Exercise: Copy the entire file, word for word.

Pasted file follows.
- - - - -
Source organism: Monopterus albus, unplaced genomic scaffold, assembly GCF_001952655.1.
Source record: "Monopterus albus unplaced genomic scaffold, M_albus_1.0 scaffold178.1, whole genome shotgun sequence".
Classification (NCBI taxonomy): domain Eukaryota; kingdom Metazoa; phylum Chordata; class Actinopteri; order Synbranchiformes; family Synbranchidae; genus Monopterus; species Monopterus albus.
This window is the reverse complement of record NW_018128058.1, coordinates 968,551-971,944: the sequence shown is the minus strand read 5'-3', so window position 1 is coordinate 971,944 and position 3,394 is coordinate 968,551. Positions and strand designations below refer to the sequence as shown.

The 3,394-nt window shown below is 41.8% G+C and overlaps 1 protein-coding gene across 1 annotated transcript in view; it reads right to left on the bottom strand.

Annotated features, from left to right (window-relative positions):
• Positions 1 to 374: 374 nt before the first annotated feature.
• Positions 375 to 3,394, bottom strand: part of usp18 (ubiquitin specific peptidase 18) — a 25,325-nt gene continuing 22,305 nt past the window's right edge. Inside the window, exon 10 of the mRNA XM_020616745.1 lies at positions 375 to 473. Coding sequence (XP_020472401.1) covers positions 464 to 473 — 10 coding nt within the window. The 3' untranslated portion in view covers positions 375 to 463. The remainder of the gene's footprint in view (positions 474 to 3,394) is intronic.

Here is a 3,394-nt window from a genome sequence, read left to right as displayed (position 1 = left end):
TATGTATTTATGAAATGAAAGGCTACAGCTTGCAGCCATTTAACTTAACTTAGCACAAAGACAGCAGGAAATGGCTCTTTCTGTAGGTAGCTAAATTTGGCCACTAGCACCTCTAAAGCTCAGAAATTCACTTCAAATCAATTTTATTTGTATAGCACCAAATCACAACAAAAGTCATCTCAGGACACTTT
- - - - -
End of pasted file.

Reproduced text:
Source organism: Monopterus albus, unplaced genomic scaffold, assembly GCF_001952655.1.
Source record: "Monopterus albus unplaced genomic scaffold, M_albus_1.0 scaffold178.1, whole genome shotgun sequence".
Classification (NCBI taxonomy): domain Eukaryota; kingdom Metazoa; phylum Chordata; class Actinopteri; order Synbranchiformes; family Synbranchidae; genus Monopterus; species Monopterus albus.
This window is the reverse complement of record NW_018128058.1, coordinates 968,551-971,944: the sequence shown is the minus strand read 5'-3', so window position 1 is coordinate 971,944 and position 3,394 is coordinate 968,551. Positions and strand designations below refer to the sequence as shown.

The 3,394-nt window shown below is 41.8% G+C and overlaps 1 protein-coding gene across 1 annotated transcript in view; it reads right to left on the bottom strand.

Annotated features, from left to right (window-relative positions):
• Positions 1 to 374: 374 nt before the first annotated feature.
• Positions 375 to 3,394, bottom strand: part of usp18 (ubiquitin specific peptidase 18) — a 25,325-nt gene continuing 22,305 nt past the window's right edge. Inside the window, exon 10 of the mRNA XM_020616745.1 lies at positions 375 to 473. Coding sequence (XP_020472401.1) covers positions 464 to 473 — 10 coding nt within the window. The 3' untranslated portion in view covers positions 375 to 463. The remainder of the gene's footprint in view (positions 474 to 3,394) is intronic.

Here is a 3,394-nt window from a genome sequence, read left to right as displayed (position 1 = left end):
TATGTATTTATGAAATGAAAGGCTACAGCTTGCAGCCATTTAACTTAACTTAGCACAAAGACAGCAGGAAATGGCTCTTTCTGTAGGTAGCTAAATTTGGCCACTAGCACCTCTAAAGCTCAGAAATTCACTTCAAATCAATTTTATTTGTATAGCACCAAATCACAACAAAAGTCATCTCAGGACACTTT